Cases of Female Genital Mutilation (FGM) are still common in parts of the Brong-Ahafo Region despite intensified public campaign to eradicate the practice.
Mrs Joyceline Adii, the Regional Director of the Department of Gender, said this in a meeting with journalists over the weekend.
The perpetrators, mostly aged women, according Mrs Adii, have changed their modus operandi as they transported the victims beyond Ghana borders and perform the rite (removed clitoris of girls) and return into the country.
They do this, ostensibly to outwit the general public and the Police from arrest and prosecution, she said.
Mrs Adii said though the harmful practice has reduced, unreported cases were common in Tain and Banda Districts of the region.
She said FGM remains the worst form of abuse of girls and womanhood and appealed to the general public to be watchful and report perpetrators to the Police or the Department for their arrest.
Mrs Adii called for concerted efforts and decisive action to curb the practice, which is common in Muslim dominated communities in the two districts.
The Regional Director of Gender said many people in these communities are not reporting the perpetrators because they regarded and revered the FGM practice as part of their culture.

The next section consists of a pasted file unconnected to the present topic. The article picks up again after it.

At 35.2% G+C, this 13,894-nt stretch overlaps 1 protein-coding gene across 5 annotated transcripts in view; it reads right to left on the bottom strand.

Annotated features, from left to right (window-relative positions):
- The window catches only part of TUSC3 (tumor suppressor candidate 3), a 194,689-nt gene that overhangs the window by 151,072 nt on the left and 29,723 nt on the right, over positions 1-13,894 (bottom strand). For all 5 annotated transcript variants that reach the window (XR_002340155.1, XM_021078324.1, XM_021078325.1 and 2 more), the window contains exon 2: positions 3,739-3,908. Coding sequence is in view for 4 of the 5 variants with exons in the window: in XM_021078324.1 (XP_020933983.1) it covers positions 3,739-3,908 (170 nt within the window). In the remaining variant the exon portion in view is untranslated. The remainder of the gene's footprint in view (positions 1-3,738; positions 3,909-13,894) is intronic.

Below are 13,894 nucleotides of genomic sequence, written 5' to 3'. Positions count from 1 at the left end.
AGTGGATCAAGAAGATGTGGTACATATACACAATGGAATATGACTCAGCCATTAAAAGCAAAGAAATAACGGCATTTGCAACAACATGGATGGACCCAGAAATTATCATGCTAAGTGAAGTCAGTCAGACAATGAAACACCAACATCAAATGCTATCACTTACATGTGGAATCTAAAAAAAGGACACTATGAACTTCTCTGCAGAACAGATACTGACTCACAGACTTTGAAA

Mrs Adii appealed to the National House of Chiefs and the Ministry of Chieftaincy and Traditional Affairs to intervene and help curb harmful traditional practices which are inimical to human life and development.
The meeting was organised by the Department to sensitise the media on the “HeForShe” campaign to rally the support of both the print and electronic media to use their pens and airwaves to champion the advocacy campaign.
“HeForShe” is a solidarity campaign for the advancement of gender inequality, initiated by the United Nations (UN) to achieve equality by encouraging both genders to partake as agents of change and take action against negative stereotypes and behaviour faced by people with feminine personalities/genders.
Mrs Adii said the Department targeted boys and men to commit to the advocacy campaign as key stakeholders in promoting gender equality.
Gender equality, she said, is a basic human right, hence the need for everyone to show concern and partake for the campaign.
Mrs Adii said though much had been achieved by feminists’ movements and women rights organisations in promoting gender equality, there is the need for men and boys to also support and play their part.
She said the Department is determined to end child and forced marriages, as well as harmful cultural and traditional practices.
Other national objectives set for the “HeForShe” campaign, Mrs. Adii added was to increase women economic empowerment, and their active participation in political and decision making processes.